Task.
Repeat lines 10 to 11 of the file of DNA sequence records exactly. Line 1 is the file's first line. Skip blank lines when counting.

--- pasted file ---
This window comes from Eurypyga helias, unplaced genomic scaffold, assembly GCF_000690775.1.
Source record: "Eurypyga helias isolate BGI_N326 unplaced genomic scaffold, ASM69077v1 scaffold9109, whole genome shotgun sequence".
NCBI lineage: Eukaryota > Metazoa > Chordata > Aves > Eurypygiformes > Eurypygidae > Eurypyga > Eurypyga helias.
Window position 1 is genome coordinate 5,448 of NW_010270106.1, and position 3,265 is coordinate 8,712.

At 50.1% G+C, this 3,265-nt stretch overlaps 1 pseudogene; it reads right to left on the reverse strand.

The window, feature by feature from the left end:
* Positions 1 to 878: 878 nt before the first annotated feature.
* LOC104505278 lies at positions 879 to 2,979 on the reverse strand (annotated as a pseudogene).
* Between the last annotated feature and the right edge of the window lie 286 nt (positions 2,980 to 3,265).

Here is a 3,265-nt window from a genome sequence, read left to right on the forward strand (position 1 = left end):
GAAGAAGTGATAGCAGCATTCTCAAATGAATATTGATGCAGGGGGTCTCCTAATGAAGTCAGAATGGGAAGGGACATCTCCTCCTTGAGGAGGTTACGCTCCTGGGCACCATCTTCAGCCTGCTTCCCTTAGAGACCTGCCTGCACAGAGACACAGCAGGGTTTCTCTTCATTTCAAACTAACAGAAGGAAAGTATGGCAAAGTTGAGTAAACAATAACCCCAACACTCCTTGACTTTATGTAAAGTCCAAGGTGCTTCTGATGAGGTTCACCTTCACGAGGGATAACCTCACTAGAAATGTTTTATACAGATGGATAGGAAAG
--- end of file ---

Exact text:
Here is a 3,265-nt window from a genome sequence, read left to right on the forward strand (position 1 = left end):
GAAGAAGTGATAGCAGCATTCTCAAATGAATATTGATGCAGGGGGTCTCCTAATGAAGTCAGAATGGGAAGGGACATCTCCTCCTTGAGGAGGTTACGCTCCTGGGCACCATCTTCAGCCTGCTTCCCTTAGAGACCTGCCTGCACAGAGACACAGCAGGGTTTCTCTTCATTTCAAACTAACAGAAGGAAAGTATGGCAAAGTTGAGTAAACAATAACCCCAACACTCCTTGACTTTATGTAAAGTCCAAGGTGCTTCTGATGAGGTTCACCTTCACGAGGGATAACCTCACTAGAAATGTTTTATACAGATGGATAGGAAAG